While listening to NPR’s Morning Edition this morning, my husband (hereafter referred to as “JT”) and I heard a piece about same-sex marriage legistlation in NY state. NPR played a clip from a speech Republican Assemblywoman Teresa Sayward gave in 2007: “I knew when my son was very young that he was different… I knew that I had to say something and I just told the story of my family and why I believe with all my heart that it’s a civil rights issue…”
This prompted a lively (read: caffeine-fueled) discussion centering around morality, courage, and changing one’s mind. JT opened by expressing his unease at people who come at a certain position because of personal experience, rather than because the position is philosophically correct. Our go-to example of this is the pro-war parent who becomes a pacifist when their child is injured or killed in combat.
Our ensuing dialogue increasingly focused not just on the idea of changing one’s moral stance, but more specifically on how one changed one’s stance. It is one thing to be the person who has rationally and emotionally considered their own as well as others’ viewpoints, and who has emerged with a balanced and empathetic viewpoint. It is quite another to be the person who has changed one’s mind due to new information or personal experience. The narrative this changed person tells about their change says a lot about something larger — a meta-morality, perhaps.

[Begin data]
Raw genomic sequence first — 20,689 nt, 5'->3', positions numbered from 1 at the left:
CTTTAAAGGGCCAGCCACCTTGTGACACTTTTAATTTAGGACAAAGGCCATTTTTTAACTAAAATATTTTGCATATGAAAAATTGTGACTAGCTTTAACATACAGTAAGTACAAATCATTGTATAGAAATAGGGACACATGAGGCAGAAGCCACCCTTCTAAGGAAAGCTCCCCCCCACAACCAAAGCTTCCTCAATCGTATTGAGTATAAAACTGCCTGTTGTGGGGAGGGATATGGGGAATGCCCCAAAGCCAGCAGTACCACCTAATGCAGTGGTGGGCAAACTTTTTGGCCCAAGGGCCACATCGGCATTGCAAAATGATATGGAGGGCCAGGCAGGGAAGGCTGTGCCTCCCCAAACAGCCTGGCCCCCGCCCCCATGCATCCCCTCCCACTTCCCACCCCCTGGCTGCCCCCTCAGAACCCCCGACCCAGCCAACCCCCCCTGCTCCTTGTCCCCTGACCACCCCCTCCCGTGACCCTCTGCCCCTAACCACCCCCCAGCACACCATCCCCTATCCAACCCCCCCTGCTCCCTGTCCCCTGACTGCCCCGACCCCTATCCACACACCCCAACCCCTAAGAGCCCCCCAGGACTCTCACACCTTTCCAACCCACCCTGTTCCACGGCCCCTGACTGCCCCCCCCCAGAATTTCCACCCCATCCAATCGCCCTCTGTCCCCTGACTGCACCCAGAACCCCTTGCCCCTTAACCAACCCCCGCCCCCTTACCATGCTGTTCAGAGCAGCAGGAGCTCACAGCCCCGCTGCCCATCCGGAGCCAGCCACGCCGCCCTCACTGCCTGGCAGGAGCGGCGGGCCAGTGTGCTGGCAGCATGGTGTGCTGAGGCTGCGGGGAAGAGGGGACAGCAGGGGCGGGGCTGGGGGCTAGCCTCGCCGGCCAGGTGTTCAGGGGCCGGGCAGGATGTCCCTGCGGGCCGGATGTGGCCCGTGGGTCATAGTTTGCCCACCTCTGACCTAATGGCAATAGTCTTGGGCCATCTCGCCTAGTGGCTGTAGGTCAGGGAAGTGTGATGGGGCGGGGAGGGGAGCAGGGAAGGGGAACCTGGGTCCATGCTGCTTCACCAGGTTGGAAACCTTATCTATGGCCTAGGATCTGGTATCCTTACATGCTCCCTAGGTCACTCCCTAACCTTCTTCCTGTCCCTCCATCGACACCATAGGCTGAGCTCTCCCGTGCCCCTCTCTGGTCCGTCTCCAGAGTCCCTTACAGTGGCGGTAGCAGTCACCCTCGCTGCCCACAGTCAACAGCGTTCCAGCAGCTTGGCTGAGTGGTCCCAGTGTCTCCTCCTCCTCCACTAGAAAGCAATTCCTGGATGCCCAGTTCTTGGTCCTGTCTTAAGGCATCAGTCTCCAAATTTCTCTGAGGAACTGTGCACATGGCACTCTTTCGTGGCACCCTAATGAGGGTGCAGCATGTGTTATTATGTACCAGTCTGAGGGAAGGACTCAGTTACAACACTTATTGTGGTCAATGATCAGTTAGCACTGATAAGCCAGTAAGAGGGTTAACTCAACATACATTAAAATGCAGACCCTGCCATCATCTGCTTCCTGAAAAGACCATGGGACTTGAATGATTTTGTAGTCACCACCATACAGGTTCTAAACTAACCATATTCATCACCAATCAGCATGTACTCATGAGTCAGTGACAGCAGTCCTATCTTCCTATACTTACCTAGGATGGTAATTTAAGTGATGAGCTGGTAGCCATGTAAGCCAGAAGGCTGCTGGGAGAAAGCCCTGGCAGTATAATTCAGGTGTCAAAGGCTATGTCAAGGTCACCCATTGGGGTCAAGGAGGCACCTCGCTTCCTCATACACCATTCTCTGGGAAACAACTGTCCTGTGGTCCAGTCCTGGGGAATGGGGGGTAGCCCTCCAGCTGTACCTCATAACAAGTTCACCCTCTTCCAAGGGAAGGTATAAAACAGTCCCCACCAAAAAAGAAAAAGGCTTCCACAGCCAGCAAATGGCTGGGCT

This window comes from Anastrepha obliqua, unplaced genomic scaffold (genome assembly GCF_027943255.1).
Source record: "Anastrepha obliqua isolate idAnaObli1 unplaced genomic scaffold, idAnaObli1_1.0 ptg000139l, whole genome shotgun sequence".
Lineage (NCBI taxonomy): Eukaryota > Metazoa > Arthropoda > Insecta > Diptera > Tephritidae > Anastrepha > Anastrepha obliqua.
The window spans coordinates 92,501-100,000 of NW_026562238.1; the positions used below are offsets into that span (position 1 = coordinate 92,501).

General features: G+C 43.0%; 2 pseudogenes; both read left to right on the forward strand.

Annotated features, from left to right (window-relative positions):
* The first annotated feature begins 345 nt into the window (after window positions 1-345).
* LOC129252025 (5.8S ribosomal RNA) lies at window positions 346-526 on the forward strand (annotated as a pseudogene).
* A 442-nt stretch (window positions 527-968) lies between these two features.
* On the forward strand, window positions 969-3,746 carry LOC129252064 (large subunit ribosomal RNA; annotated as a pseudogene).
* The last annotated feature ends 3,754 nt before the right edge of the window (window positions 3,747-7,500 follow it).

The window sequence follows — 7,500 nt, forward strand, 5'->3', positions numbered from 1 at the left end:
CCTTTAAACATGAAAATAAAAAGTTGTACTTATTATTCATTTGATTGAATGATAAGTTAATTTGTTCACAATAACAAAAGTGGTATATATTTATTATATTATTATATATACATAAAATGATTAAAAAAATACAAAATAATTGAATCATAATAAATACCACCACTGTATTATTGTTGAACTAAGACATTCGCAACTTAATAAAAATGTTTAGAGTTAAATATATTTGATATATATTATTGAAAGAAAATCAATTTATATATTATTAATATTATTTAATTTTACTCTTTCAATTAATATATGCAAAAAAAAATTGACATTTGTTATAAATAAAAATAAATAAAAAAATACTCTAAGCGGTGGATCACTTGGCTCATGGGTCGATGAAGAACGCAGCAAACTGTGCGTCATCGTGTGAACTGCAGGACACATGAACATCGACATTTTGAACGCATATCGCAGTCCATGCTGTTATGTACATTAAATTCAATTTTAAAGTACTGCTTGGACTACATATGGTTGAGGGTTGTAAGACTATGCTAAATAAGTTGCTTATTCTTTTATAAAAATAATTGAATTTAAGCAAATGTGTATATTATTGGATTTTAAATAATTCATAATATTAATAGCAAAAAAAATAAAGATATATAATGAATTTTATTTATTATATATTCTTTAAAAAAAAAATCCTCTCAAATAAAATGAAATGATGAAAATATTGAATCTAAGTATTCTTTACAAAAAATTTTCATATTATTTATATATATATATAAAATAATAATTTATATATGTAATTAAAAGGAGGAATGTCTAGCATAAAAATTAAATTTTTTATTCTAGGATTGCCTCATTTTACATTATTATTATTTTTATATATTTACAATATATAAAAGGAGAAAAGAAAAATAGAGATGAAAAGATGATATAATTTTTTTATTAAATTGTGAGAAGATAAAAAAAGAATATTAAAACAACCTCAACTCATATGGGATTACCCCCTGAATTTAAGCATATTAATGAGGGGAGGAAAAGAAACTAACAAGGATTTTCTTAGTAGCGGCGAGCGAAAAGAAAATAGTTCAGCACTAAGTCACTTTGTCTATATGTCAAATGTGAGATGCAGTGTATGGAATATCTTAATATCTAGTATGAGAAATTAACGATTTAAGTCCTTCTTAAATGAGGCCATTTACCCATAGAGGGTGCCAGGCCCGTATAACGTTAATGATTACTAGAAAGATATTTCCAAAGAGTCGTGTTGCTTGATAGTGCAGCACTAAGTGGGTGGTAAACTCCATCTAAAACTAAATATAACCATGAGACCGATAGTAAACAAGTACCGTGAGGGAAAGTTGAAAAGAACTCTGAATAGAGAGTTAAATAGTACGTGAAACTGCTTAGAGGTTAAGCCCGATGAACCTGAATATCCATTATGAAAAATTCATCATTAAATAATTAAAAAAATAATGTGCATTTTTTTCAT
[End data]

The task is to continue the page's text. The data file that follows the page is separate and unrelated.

Obviously, there’s no shortage of voices in our culture calling for people to admit when they’ve been wrong. And it has been my experience that in the last few years those calls are being heeded more and more, possibly as a backlash to the ironclad tone set by Bush during his presidency. Apparently, our culture is beginning to get over the need for leaders who are steadfastly unwavering in their views.
However merely saying, “I’ve changed my mind” — without further explanation — is curiously unsatisfying. It’s nearly as dissatisfying, in fact, as when no change takes place at all, as it glosses over the complexity of the transformation. Merely switching sides appears self-serving and ultimately erodes one’s credibility. More importantly, it doesn’t invite others to grapple with the issue as well.
What does feel satisfying is the complete narrative: “Here’s what I thought before and why I thought it. Then this and this and this happened and I realized how narrow my view had been. I wish I had been able to see outside of my narrow view in the absence of personal experience. I hope that others who hold my previous view might empathize with my experience and change their minds too.”
How much more courageous — and humble — does that sound?
A similar act of courage in our current cultural climate is admitting that you just don’t know, and that not knowing doesn’t necessarily diminish your overall authority. One striking example of this happened recently at the first 2012 GOP debate. When asked about foreign policy, Herman Cain stated basically that he doesn’t have enough information to have a position. He assumes that the President has access to classified information and expert opinions that he currently doesn’t, and in the absence of that information, he can’t make any substantive claims about foreign policy.
How different would President Obama’s shifts away from his campaign rhetoric appear if he were to be upfront about what made him change tack?
There is something deeply cathartic about admissions like these. Something, dare I say it, culturally mature. It gives me some hope that we are starting to be able to handle more complexity and ambiguity in our public discourse than has heretofore seemed possible. And who knows — maybe the more this discourse invites everyone to change, the easier changing will become.